Education

Bigotry and Rage: The Making of an Indiana Prom

By Ross Brenneman — February 22, 2013 3 min read
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Two weeks ago, an Indiana special education teacher spoke up about holding an “alternative prom” without same-sex couples. Her derisive comments about homosexuals drew ire from all corners, resulting in criticism, anger, and confusion.

The collective response shows how swiftly the Internet takes up causes, but with all the grace and coordination of a concussed hippopotamus.

Let’s start at the beginning.

The Northeast School Corporation of Sullivan County, Ind., like many school districts, holds a prom every year. The prom at the corporation’s North Central Jr./Sr. High School allows all students to attend, without regard to sexual orientation. Sullivan High School, also in Sullivan County, but part of the Southwest School Corporation, has the same policy.

Not all high schools in the United States have allowed same-sex couples to attend prom, which at least one federal judge has found unconstitutional. But the Sullivan County high schools in question do not have discriminatory policies.

The lack of discrimination at Sullivan High School bothered a group of community members. They held a meeting at a local church to discuss organizing a prom open only to heterosexual students.

At that meeting, Diane Medley, a Northeast special education teacher, was asked by a local reporter whether, “for a gay person, do you think they have some sort of purpose in life?” Medley responded, “I don’t. I personally don’t, I’m sorry. I just, I don’t understand it.”

That interview circulated quickly, as so many things do, and elicited widespread rebuke. Because Medley works at a different school than the one which spurred the initial call for an alternative prom, confusion ensued as well.

Southwest School Corporation would like everyone to know it does not employ Medley, and, again, prom is and has been open to everyone.

Northeast superintendent Mark A. Baker published a statement Feb. 14 condemning Medley’s views:

I cannot emphasize enough the extent to which we are dismayed and disappointed with the statements made by a school employee who was expressing her own opinions as she attended a meeting outside of school or a school activity.

At the same time, Baker said, the school recognized that each employee has “some protection to express his or her opinion.”

He also recognized the right of others to express countervailing opinions. The Internet has obliged.

A change.org petition started recommending Medley’s removal. A Facebook page went up showing support for Sullivan High School’s prom.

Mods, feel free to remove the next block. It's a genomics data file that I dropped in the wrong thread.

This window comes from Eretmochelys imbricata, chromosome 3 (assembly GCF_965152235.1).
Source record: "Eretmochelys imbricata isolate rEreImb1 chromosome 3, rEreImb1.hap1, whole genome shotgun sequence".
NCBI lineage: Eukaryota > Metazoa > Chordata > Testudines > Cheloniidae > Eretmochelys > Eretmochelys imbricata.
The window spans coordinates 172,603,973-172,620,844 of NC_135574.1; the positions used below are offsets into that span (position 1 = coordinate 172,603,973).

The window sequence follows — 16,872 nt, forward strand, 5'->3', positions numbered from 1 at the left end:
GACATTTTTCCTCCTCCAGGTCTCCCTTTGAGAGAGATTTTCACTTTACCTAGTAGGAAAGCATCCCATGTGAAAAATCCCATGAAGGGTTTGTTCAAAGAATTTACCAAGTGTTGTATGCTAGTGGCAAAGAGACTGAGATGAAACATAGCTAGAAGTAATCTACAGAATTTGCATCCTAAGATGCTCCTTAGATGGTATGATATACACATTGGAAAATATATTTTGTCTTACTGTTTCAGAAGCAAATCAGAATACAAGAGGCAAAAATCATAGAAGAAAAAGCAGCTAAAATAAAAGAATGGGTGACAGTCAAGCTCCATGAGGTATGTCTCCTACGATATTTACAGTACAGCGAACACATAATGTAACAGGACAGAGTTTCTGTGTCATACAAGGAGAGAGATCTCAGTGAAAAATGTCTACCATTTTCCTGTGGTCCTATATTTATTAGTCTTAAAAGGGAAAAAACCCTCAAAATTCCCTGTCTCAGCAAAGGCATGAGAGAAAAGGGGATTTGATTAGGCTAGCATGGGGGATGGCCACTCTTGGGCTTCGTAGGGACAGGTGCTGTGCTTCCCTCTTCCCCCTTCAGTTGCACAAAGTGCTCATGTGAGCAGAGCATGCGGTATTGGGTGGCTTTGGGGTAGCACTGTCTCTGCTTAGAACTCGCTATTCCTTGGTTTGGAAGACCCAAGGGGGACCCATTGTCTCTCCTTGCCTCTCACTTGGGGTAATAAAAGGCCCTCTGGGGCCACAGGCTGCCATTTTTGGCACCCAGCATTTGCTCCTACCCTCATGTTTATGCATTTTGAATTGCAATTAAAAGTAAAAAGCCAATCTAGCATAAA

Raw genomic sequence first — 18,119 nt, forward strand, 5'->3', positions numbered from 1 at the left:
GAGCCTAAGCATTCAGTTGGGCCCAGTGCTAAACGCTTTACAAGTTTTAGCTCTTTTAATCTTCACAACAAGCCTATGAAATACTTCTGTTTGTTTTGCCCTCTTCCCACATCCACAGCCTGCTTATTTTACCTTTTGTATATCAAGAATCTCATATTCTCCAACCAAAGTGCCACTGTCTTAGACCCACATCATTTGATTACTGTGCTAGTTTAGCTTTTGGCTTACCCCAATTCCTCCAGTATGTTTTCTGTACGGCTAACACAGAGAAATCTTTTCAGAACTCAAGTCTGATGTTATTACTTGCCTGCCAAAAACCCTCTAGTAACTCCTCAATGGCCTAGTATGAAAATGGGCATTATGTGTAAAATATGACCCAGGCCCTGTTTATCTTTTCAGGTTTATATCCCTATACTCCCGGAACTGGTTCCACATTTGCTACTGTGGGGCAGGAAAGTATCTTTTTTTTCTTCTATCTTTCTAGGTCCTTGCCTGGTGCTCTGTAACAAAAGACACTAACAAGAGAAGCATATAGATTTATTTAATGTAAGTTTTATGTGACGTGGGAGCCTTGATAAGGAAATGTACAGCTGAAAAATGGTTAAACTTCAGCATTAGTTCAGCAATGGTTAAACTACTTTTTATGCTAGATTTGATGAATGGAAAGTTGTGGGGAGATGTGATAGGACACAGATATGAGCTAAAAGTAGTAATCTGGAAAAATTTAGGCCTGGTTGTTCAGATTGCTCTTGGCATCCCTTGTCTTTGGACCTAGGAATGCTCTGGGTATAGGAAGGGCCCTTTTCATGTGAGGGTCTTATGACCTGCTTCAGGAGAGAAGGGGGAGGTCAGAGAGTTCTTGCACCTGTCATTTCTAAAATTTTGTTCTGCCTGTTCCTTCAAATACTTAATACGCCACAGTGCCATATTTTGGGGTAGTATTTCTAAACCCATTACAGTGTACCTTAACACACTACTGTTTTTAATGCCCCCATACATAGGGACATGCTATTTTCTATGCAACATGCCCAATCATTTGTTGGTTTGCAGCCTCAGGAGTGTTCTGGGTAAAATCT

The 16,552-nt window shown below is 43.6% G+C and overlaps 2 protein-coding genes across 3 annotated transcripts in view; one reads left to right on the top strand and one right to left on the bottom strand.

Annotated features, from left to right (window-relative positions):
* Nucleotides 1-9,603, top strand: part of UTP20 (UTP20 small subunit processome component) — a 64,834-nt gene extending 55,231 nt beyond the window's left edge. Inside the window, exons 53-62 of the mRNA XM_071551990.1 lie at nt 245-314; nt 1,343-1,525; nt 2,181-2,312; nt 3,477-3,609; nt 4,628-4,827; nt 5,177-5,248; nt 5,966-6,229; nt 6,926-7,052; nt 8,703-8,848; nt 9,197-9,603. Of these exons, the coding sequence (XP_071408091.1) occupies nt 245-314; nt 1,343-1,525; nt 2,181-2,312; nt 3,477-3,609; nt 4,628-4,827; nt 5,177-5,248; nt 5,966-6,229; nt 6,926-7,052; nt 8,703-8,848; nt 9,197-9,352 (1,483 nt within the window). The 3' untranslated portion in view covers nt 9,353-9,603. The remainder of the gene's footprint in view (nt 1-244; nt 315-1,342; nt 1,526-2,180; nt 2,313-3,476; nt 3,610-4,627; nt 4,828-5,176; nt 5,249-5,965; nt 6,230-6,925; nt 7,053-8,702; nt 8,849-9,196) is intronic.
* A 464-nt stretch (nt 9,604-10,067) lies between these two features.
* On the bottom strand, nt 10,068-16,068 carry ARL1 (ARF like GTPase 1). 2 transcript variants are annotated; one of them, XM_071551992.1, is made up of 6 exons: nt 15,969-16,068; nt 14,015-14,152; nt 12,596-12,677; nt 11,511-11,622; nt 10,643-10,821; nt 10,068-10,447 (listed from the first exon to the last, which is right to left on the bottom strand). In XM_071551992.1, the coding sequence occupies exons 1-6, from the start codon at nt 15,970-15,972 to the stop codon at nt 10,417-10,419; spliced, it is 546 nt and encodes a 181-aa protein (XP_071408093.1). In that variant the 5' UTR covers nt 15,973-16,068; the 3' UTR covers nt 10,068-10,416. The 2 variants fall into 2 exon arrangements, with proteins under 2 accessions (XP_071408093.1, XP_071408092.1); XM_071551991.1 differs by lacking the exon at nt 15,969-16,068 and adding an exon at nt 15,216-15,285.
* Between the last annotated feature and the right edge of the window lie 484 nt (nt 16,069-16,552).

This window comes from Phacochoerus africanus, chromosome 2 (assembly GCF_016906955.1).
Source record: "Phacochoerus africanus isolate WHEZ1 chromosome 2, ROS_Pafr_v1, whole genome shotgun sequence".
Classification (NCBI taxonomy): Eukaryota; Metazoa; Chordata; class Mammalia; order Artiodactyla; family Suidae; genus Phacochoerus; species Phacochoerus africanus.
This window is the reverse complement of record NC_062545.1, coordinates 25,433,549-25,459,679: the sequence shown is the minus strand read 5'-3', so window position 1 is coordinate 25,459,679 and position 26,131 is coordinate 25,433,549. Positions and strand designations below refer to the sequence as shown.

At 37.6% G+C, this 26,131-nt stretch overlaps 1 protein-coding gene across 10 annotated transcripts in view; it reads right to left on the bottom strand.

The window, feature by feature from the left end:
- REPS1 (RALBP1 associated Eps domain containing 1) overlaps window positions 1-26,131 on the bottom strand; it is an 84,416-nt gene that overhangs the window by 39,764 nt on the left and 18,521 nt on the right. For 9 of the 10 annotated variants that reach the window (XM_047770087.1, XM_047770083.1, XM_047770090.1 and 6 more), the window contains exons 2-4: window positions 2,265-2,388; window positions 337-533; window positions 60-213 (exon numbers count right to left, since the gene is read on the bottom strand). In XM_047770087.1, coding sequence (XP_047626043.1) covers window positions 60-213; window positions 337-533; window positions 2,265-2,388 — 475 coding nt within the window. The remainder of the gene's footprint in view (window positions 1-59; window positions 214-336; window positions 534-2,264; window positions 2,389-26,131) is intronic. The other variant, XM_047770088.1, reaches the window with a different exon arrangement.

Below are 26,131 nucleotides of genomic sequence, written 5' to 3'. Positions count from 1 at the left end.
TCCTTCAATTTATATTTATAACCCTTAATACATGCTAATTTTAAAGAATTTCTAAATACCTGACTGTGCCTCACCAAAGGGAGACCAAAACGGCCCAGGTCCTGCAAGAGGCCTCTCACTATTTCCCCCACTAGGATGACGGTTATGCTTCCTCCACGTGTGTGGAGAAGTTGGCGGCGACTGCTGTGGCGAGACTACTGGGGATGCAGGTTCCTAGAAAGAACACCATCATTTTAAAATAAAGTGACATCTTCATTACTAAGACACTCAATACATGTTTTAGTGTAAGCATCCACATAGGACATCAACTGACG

The Northeast administration also received “aggressive email messages,” according to a follow-up statement issued this past Wednesday by Baker, in which he also announced that the school had placed Medley on administrative leave out of safety concerns. Part of that comes as some of Medley’s critics seem unsure about the school’s position, thinking that the real school prom is the one discriminating against same-sex couples. The school is also adding police security due to threats. That could be frustrating to those among Medley’s detractors who already worry she’ll become a martyr.

Meanwhile, the church that allowed Medley and others to have their meeting hasn’t been unscathed, either. In a blog post, the daughter of the church’s receptionist told of how her mother has had to field an outpouring of rage since the attention began. The church’s fax machine was sent a “constant flow of gay pornography ... The staff’s inboxes were flooded with thousands of pornographic images and messages.”

That’s an important distinction, not just for truth’s sake, but also because different rules govern the schools. In Northeast, Section 3310 of the corporation’s bylaws and policies governs faculty speech outside of the school. It directs that faculty should:

A. State clearly that his/her expression represents personal views and not necessarily those of the school corporation.

B. Refrain from expressions that would disrupt harmony among co-workers or interfere with the maintenance of discipline by school officials.

C. Refrain from making public expressions which s/he knows to be false or are made without regard for truth or accuracy.

D. Not make threats against co-workers, supervisors, or corporation officials.

Violators can be disciplined, and may face termination. Considering the school’s position is well-known, that Medley thinks she’s correct, and that she’s not threatening other employees, Rule B would ostensibly govern if she’s crossed the line.

Alternatively, Medley could face discipline if the school board finds that her statements outside the classroom have sufficiently interfered with her work inside the classroom, per the corporation’s anti-harassment policies. That she’s been placed on administrative leave suggests such an interference exists, but again, that’s up to the board.

At the moment, though, the leave hasn’t been declared disciplinary, so it’s not exactly a victory for principle.

Follow Rules for Engagement on Twitter @Rulz4Engagement.

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A version of this news article first appeared in the Rules for Engagement blog.


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